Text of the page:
Art 101

How to Negotiate Prices at an Art Fair

How to Negotiate Prices at an Art Fair
A scene at the Frieze Art Fair in London

Art fairs have their dos and don'ts. If you Google “negotiating at art fairs,” few results come up; it may be a taboo subject—and a common pratfall for beginner collectors—but haggling happens, and it's a veritable part of the art-buying game, for better or worse. So, in the face of surging prices and aggressive collectors at the opening this week of London's Frieze Art Fair, how does a beginning buyer handle the sale, or negotiate a fair price? We spoke to art adviser Todd Levin, who is director of the Levin Art Group, Los Angeles dealer Manny Silverman, and David Zwirner Gallery sales director Justine Durrett to help identify a few tasteful tips for approaching the art of the deal.


“If you are a collector and you don’t do your homework, then you’re a fool and money waiting to be parted,” says Silverman, a dealer who has exhibited work at the ADAA Art Show and EXPO CHICAGO. Even collectors armed with advisers or consultants should be checking sales histories and getting as much information as possible on the artists they want to buy. “I don’t think that people would buy a house or a car without a lot of information," Silverman says. "I think they should buy a piece of art because they have an interest in that artist and a lot of information.” To assist in that effort, Durrett pointed out that buyers can contact the gallery in advance for images of what they will be bringing to the fair. 


“I think collectors should always try and get the best prices, that’s OK,” Silverman says, and yet, with that in mind, they shouldn’t be thinking only in dollar signs. “If collectors are buying for an investment, it’s an old adage: no matter what you paid for a work, you buy retail and, when you sell, you sell wholesale. And sometimes one doesn’t pass the other.” If, however, a dealer is going to offer a discount, there should be a certain degree of respect on the other end. “If making up your mind quickly means asking for discount, maybe you’ll get it, maybe you won’t. Know what you’re willing to spend,” Durrett says. “Fairs are very time-sensitive operations and most works are sold on the first day.” Finally, don't assume that there's a standard 10-percent discount at a mid- or upper-tier gallery, says Levin. Bundling groups of work together shows a strong commitment to the artist and can give dealers more motivation to discount.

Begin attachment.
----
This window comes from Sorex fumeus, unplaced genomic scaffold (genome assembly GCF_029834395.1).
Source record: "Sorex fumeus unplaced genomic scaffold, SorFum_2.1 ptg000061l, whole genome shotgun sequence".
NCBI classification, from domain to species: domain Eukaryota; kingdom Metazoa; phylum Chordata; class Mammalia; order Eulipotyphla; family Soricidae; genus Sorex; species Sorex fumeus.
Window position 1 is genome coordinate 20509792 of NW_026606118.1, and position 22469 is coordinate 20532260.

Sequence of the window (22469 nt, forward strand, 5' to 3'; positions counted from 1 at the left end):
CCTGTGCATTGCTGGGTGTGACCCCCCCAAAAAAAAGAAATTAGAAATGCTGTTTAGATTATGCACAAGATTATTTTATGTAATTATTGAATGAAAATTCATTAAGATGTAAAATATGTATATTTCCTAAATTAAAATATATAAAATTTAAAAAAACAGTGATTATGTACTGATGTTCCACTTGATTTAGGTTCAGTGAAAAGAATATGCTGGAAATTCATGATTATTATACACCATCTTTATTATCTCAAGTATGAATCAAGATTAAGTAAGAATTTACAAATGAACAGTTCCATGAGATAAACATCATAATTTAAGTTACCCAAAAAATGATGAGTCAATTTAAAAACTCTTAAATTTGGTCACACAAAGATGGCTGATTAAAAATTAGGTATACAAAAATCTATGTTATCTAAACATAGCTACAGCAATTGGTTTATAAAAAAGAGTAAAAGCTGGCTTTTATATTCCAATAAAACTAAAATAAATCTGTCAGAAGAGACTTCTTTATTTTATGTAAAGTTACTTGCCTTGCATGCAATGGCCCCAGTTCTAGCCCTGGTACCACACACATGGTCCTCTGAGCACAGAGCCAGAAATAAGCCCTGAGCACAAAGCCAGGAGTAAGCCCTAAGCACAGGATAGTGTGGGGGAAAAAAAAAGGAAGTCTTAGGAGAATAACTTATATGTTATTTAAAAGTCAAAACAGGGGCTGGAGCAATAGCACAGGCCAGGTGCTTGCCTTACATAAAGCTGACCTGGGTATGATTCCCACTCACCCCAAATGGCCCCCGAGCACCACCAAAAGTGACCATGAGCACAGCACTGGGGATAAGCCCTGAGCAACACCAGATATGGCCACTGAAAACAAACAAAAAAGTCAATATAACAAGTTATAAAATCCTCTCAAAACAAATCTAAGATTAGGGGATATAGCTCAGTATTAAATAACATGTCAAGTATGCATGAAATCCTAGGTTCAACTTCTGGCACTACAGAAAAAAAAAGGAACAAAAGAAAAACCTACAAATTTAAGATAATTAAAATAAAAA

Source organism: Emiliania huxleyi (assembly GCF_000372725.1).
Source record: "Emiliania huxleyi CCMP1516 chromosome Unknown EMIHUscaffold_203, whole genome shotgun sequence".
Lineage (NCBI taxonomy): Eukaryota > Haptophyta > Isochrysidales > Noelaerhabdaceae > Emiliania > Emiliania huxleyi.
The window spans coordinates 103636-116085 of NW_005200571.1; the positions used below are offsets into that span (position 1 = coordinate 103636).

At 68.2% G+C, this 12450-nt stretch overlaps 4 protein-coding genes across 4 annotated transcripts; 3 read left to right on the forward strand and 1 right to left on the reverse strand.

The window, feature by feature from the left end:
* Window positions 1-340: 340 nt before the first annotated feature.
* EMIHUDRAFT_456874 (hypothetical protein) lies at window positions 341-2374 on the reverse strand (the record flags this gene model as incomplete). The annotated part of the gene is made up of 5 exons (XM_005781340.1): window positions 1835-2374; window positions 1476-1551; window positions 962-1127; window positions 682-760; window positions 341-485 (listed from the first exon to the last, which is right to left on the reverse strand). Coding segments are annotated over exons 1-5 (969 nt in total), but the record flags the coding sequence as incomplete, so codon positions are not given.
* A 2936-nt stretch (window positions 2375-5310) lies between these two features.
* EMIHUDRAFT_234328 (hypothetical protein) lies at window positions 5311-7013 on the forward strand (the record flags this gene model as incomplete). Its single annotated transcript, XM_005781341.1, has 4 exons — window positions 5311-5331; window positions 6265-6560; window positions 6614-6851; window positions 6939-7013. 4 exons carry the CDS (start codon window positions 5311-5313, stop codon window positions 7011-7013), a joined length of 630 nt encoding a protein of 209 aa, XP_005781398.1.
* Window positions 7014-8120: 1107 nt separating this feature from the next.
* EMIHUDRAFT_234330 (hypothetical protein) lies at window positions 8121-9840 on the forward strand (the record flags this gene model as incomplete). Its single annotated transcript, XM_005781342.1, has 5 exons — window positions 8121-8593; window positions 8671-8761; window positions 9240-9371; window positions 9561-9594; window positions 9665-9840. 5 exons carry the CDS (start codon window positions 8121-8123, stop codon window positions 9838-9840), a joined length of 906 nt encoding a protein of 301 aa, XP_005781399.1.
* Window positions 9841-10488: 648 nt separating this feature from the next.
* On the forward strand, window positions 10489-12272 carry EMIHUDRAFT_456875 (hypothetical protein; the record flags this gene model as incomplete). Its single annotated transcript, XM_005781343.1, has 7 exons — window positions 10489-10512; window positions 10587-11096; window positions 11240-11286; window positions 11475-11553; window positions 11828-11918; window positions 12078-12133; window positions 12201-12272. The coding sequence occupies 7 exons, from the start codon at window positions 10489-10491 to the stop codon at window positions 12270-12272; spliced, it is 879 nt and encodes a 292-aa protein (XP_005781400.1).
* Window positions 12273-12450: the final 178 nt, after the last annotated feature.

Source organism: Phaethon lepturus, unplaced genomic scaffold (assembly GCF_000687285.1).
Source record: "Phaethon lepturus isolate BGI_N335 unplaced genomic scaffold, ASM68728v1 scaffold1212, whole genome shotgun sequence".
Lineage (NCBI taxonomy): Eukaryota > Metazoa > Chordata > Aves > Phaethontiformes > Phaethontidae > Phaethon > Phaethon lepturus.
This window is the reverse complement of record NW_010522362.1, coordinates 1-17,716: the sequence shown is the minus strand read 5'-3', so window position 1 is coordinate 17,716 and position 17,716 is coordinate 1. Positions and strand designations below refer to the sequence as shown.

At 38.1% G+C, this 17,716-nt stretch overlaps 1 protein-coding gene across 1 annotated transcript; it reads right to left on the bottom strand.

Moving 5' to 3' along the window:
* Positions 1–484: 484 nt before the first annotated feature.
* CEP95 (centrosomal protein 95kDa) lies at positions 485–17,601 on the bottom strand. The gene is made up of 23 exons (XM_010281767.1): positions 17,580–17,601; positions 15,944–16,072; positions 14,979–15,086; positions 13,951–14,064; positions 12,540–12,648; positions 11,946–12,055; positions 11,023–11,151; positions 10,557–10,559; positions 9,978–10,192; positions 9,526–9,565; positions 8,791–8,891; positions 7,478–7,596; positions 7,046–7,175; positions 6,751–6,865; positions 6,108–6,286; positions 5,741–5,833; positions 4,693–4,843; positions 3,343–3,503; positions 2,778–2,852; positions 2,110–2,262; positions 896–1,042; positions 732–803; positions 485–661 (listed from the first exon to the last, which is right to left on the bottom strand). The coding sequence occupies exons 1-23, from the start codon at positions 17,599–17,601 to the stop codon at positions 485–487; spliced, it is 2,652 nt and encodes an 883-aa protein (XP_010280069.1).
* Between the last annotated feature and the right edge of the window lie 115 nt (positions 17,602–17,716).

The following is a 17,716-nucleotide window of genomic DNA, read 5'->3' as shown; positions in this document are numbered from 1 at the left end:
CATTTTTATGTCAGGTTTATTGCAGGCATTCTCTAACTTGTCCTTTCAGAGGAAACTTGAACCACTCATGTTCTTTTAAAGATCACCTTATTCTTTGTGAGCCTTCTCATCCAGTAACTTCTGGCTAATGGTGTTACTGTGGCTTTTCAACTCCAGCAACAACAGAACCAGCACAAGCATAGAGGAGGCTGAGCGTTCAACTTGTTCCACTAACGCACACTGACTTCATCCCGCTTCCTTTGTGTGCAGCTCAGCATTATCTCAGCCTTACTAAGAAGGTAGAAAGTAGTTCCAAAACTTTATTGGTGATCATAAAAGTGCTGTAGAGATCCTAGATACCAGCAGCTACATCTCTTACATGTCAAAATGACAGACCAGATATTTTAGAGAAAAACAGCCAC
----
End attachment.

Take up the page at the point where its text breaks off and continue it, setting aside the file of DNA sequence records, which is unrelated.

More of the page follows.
Younger galleries might occasionally get a break on booth rates, but “There is still a tremendous amount of bottom-line expenditures for young galleries participating in art fairs,” says Levin, pointing to salaries, airfare, shipping, insurance, hotel, and food costs. “Therefore, when a client and I are working with a younger gallery at a fair and the art is at a relatively low price point—four figures or low five figures—I have a clear policy not to request discounts. I don’t believe in them in that case.” Asking for a discount on work by a young talent may not only be perceived as rude, but almost "abusive."


Being there in the beginning of an artist's career can be just as important as getting works for a certain price. “When a gallery inevitably grows larger and has many more collectors vying to access the most desirable works, those early relationships and attitudes are rewarded,” Levin says. Relationships, after all, extend well beyond the duration of art fairs, Durrett says, and reaching out to the gallery beforehand and keeping abreast of exhibitions will work in a collector’s favor. If that seems too daunting—indeed, Silverman notes that sometimes "people don’t really want to spend the time"—then one is always welcome to "check out the food and then go home."


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